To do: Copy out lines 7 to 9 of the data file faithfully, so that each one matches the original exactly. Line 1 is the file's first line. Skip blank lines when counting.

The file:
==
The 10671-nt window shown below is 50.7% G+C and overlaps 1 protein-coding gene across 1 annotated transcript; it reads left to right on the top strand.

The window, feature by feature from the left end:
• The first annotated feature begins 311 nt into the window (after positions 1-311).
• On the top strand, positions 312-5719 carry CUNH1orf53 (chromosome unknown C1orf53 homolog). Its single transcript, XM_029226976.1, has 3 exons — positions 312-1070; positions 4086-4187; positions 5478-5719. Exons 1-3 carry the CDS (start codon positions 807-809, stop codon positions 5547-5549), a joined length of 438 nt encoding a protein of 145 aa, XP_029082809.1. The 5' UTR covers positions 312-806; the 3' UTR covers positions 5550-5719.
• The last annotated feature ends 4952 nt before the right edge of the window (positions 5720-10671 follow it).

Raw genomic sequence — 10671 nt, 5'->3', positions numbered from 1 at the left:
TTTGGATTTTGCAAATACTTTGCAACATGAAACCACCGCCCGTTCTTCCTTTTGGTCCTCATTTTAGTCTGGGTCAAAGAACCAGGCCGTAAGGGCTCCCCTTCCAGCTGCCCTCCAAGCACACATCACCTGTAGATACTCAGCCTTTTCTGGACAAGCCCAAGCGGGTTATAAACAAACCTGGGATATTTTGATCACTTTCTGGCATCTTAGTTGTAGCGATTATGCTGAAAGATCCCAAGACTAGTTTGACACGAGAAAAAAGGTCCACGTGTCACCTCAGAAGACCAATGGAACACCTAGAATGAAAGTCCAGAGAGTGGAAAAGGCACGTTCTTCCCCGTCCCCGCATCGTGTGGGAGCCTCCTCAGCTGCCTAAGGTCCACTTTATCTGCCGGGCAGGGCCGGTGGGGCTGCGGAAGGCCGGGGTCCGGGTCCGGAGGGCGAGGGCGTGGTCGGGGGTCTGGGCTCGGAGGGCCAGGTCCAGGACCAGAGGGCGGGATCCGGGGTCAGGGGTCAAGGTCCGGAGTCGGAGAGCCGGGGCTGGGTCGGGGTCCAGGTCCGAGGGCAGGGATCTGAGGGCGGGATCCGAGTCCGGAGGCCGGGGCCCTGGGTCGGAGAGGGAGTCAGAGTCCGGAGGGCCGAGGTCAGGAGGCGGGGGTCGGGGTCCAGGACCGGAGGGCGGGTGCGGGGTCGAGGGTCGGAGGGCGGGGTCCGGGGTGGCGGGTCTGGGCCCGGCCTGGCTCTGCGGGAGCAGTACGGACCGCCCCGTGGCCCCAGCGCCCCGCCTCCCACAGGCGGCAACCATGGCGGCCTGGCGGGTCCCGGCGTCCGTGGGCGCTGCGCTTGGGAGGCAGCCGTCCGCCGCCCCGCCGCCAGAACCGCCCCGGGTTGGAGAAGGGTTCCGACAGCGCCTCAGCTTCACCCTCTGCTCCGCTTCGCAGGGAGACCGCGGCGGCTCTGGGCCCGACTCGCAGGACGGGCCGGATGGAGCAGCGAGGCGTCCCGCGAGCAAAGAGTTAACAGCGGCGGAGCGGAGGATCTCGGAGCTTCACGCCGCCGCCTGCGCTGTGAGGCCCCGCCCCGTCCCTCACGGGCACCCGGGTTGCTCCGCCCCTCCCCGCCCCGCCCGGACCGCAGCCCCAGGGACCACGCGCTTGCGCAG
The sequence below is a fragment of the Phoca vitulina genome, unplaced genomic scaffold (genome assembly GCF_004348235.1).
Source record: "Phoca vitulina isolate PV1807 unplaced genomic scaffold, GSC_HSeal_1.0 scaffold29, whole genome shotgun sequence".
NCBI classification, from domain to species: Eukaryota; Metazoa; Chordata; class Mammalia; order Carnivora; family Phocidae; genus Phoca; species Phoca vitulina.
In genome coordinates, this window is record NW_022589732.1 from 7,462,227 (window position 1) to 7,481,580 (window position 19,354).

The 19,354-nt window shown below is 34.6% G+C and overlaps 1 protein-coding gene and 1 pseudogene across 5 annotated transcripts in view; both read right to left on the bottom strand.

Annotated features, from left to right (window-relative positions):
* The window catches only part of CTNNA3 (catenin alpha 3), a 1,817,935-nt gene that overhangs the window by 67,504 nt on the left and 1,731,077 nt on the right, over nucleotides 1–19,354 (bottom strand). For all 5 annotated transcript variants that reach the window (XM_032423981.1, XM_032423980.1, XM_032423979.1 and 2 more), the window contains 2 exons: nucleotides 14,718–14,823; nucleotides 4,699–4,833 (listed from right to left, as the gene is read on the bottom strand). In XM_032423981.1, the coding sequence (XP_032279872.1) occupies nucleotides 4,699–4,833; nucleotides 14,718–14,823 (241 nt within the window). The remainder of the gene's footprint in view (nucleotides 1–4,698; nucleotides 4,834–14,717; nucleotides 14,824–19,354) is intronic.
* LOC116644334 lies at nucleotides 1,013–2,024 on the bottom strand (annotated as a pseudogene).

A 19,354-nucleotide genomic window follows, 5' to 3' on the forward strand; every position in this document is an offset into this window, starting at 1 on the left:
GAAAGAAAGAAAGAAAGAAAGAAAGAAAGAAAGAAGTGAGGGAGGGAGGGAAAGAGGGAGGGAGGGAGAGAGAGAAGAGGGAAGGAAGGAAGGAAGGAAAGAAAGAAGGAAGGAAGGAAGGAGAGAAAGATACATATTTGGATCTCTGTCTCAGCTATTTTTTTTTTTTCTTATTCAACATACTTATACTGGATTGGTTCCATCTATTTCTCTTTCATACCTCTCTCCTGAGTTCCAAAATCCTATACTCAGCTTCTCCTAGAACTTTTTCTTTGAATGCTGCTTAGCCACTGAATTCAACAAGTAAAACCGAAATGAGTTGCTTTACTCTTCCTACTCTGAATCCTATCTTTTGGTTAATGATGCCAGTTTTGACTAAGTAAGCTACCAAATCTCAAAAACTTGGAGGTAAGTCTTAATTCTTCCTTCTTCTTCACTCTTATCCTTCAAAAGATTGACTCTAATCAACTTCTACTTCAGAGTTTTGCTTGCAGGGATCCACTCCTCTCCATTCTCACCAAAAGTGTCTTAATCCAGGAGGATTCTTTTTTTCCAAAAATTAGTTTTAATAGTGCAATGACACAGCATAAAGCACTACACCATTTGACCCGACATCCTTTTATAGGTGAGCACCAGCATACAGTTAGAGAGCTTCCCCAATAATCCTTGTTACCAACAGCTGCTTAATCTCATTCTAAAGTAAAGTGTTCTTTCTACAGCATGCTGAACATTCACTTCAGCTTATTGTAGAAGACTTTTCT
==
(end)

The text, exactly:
TTTGGATTTTGCAAATACTTTGCAACATGAAACCACCGCCCGTTCTTCCTTTTGGTCCTCATTTTAGTCTGGGTCAAAGAACCAGGCCGTAAGGGCTCCCCTTCCAGCTGCCCTCCAAGCACACATCACCTGTAGATACTCAGCCTTTTCTGGACAAGCCCAAGCGGGTTATAAACAAACCTGGGATATTTTGATCACTTTCTGGCATCTTAGTTGTAGCGATTATGCTGAAAGATCCCAAGACTAGTTTGACACGAGAAAAAAGGTCCACGTGTCACCTCAGAAGACCAATGGAACACCTAGAATGAAAGTCCAGAGAGTGGAAAAGGCACGTTCTTCCCCGTCCCCGCATCGTGTGGGAGCCTCCTCAGCTGCCTAAGGTCCACTTTATCTGCCGGGCAGGGCCGGTGGGGCTGCGGAAGGCCGGGGTCCGGGTCCGGAGGGCGAGGGCGTGGTCGGGGGTCTGGGCTCGGAGGGCCAGGTCCAGGACCAGAGGGCGGGATCCGGGGTCAGGGGTCAAGGTCCGGAGTCGGAGAGCCGGGGCTGGGTCGGGGTCCAGGTCCGAGGGCAGGGATCTGAGGGCGGGATCCGAGTCCGGAGGCCGGGGCCCTGGGTCGGAGAGGGAGTCAGAGTCCGGAGGGCCGAGGTCAGGAGGCGGGGGTCGGGGTCCAGGACCGGAGGGCGGGTGCGGGGTCGAGGGTCGGAGGGCGGGGTCCGGGGTGGCGGGTCTGGGCCCGGCCTGGCTCTGCGGGAGCAGTACGGACCGCCCCGTGGCCCCAGCGCCCCGCCTCCCACAGGCGGCAACCATGGCGGCCTGGCGGGTCCCGGCGTCCGTGGGCGCTGCGCTTGGGAGGCAGCCGTCCGCCGCCCCGCCGCCAGAACCGCCCCGGGTTGGAGAAGGGTTCCGACAGCGCCTCAGCTTCACCCTCTGCTCCGCTTCGCAGGGAGACCGCGGCGGCTCTGGGCCCGACTCGCAGGACGGGCCGGATGGAGCAGCGAGGCGTCCCGCGAGCAAAGAGTTAACAGCGGCGGAGCGGAGGATCTCGGAGCTTCACGCCGCCGCCTGCGCTGTGAGGCCCCGCCCCGTCCCTCACGGGCACCCGGGTTGCTCCGCCCCTCCCCGCCCCGCCCGGACCGCAGCCCCAGGGACCACGCGCTTGCGCAG
The sequence below is a fragment of the Phoca vitulina genome, unplaced genomic scaffold (genome assembly GCF_004348235.1).
Source record: "Phoca vitulina isolate PV1807 unplaced genomic scaffold, GSC_HSeal_1.0 scaffold29, whole genome shotgun sequence".